- Confirmation Bias: This is when people only look for information that aligns with what they want to see and confirm their existing opinion about something. A good example here is thinking about your favourite sports team that you support, where you believe that they are the best team, and when you search the Internet for news about your team, you only want to hear if they are doing well, essentially information that supports your belief. At the same time, you don’t look at negative information, like when the team is having problems.
- Anchoring Bias: This is when your brain makes a judgment based on the first thing you see or hear. A good example here is when you are buying a jacket or an item of clothing online and the first thing you see is an advert that it is “50% off!” Your mind automatically thinks you are getting this at half price, when in reality the website might have just marked it up on the baseline price, only to mark it down again. In reality your mind is anchored to the “50% off!” and the actual price becomes secondary.
Biases & Racism
An important point to keep in mind is that racism and biases are not the same thing, although they do have a link with one another. An unconscious bias (meaning you don’t realise you’re doing something) can lead to a form of judgment against certain racial groups, such as homophobia, sexism, different cultures or groups with different religious beliefs. The forming of our implicit bias can be influenced from the schools we attend and the groups that we socialise with.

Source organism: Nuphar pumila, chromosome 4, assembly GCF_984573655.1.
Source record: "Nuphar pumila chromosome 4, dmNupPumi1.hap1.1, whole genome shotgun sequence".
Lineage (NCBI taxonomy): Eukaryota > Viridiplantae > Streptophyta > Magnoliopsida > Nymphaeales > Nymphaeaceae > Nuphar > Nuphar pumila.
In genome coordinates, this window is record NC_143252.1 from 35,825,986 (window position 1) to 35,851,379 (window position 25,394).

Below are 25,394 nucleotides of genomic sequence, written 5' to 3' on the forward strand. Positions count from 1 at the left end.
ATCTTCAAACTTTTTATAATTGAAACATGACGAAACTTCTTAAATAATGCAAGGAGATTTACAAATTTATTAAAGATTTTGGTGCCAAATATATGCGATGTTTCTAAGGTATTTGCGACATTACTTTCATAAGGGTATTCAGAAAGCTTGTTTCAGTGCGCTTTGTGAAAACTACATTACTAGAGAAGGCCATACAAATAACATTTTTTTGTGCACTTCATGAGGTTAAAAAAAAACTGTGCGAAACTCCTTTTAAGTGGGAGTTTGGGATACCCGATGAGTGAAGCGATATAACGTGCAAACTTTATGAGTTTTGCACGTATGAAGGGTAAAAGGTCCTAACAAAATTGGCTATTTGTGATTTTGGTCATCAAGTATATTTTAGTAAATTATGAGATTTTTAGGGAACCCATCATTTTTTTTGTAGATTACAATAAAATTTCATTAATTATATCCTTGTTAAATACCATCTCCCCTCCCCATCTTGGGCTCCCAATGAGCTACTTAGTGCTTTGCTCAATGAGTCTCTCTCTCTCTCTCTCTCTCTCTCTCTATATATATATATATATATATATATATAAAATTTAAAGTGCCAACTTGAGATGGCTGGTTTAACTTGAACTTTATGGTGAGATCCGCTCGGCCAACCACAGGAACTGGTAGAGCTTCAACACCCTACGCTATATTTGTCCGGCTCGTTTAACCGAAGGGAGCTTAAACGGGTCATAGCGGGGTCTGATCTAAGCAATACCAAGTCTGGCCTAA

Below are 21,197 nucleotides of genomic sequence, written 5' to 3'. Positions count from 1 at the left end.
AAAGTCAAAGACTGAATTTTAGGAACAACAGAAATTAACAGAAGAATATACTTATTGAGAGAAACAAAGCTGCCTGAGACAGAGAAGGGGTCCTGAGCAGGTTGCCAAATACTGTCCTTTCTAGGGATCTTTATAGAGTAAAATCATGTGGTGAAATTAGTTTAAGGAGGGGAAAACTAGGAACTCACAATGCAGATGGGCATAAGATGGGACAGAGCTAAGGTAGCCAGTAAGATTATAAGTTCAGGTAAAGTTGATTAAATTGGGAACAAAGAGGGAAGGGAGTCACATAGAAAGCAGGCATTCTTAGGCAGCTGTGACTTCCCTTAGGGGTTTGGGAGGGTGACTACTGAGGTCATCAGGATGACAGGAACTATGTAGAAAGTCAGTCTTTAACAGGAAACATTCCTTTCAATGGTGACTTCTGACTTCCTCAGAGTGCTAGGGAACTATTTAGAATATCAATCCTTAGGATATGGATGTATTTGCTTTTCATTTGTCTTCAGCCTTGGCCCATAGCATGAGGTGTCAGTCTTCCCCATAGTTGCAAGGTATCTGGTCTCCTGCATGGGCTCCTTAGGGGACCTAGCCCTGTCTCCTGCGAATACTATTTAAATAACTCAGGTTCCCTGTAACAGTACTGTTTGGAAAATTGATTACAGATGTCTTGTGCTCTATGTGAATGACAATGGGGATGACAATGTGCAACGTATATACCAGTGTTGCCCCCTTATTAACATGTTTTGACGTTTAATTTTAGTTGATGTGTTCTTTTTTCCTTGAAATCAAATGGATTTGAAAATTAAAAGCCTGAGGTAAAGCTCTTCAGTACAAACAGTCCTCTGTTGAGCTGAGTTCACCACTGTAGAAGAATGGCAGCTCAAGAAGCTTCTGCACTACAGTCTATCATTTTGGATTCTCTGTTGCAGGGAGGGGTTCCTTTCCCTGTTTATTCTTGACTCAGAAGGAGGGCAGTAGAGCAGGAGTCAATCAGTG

Biases in Youth
You may not think young children pick up on other people’s personality traits, but in reality, it is one of the things that they are best at. Children look at some people and put a label on them of who they are and what they do. And they do this because they don’t know any better. It is what they have seen older people do. Experts have proven that children as young as pre-school are able to create stereotypes and negative thoughts in their heads about other people, because of what they have seen or heard from those around them.
Talking to Your Younger Siblings About Bias:
As well as understanding biases and their impact on how you engage with others, it is very important to talk with your younger siblings about biases, because kids need to know about the differences people have, as they grow older. A little information about biases and how it can control our brains, as well as the difference between biases and racism, is great information to share with kids. It is often a hard topic to bring up, so it is good to have yourself prepared for the conversation. If left unsaid, your younger siblings could continue to develop biases and poor judgment, which could lead to unwanted behaviour. You can do this by practicing what you are going to say with someone else that you know.
There are many different types of biases and how the brain thinks, and it is actually something great to get to know about yourself because you never actually realise the labels you may have put on certain people, groups or situations. Hopefully this article has helped you understand a bit more about how the subject of biases and how it works in our brains. You can start by thinking about the biases you might have?